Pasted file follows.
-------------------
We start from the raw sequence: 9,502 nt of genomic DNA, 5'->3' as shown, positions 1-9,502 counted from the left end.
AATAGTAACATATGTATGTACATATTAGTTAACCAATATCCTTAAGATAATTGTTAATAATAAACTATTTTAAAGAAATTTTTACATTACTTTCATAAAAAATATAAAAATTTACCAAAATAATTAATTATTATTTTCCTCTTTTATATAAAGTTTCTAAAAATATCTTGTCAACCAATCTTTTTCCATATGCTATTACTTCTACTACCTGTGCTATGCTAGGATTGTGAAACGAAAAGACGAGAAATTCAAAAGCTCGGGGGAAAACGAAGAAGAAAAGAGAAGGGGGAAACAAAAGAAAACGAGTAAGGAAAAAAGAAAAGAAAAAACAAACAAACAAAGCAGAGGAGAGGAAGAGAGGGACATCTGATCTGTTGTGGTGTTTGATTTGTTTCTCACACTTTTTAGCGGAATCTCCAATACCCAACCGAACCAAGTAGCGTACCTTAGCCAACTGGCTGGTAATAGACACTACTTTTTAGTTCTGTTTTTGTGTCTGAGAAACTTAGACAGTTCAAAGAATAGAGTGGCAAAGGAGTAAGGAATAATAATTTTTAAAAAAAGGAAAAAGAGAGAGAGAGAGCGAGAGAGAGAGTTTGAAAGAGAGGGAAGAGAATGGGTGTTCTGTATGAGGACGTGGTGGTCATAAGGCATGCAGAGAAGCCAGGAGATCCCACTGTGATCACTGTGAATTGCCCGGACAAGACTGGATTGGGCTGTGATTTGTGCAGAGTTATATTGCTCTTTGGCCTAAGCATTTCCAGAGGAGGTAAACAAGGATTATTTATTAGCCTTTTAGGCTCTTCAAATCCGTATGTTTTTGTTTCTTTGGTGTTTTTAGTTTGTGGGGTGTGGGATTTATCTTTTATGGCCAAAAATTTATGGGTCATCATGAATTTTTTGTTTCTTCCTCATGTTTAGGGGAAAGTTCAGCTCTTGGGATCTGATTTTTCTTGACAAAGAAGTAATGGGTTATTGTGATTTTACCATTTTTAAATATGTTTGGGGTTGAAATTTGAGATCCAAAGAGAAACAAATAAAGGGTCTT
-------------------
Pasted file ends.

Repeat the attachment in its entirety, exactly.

We start from the raw sequence: 9,502 nt of genomic DNA, 5'->3' as shown, positions 1-9,502 counted from the left end.
AATAGTAACATATGTATGTACATATTAGTTAACCAATATCCTTAAGATAATTGTTAATAATAAACTATTTTAAAGAAATTTTTACATTACTTTCATAAAAAATATAAAAATTTACCAAAATAATTAATTATTATTTTCCTCTTTTATATAAAGTTTCTAAAAATATCTTGTCAACCAATCTTTTTCCATATGCTATTACTTCTACTACCTGTGCTATGCTAGGATTGTGAAACGAAAAGACGAGAAATTCAAAAGCTCGGGGGAAAACGAAGAAGAAAAGAGAAGGGGGAAACAAAAGAAAACGAGTAAGGAAAAAAGAAAAGAAAAAACAAACAAACAAAGCAGAGGAGAGGAAGAGAGGGACATCTGATCTGTTGTGGTGTTTGATTTGTTTCTCACACTTTTTAGCGGAATCTCCAATACCCAACCGAACCAAGTAGCGTACCTTAGCCAACTGGCTGGTAATAGACACTACTTTTTAGTTCTGTTTTTGTGTCTGAGAAACTTAGACAGTTCAAAGAATAGAGTGGCAAAGGAGTAAGGAATAATAATTTTTAAAAAAAGGAAAAAGAGAGAGAGAGAGCGAGAGAGAGAGTTTGAAAGAGAGGGAAGAGAATGGGTGTTCTGTATGAGGACGTGGTGGTCATAAGGCATGCAGAGAAGCCAGGAGATCCCACTGTGATCACTGTGAATTGCCCGGACAAGACTGGATTGGGCTGTGATTTGTGCAGAGTTATATTGCTCTTTGGCCTAAGCATTTCCAGAGGAGGTAAACAAGGATTATTTATTAGCCTTTTAGGCTCTTCAAATCCGTATGTTTTTGTTTCTTTGGTGTTTTTAGTTTGTGGGGTGTGGGATTTATCTTTTATGGCCAAAAATTTATGGGTCATCATGAATTTTTTGTTTCTTCCTCATGTTTAGGGGAAAGTTCAGCTCTTGGGATCTGATTTTTCTTGACAAAGAAGTAATGGGTTATTGTGATTTTACCATTTTTAAATATGTTTGGGGTTGAAATTTGAGATCCAAAGAGAAACAAATAAAGGGTCTT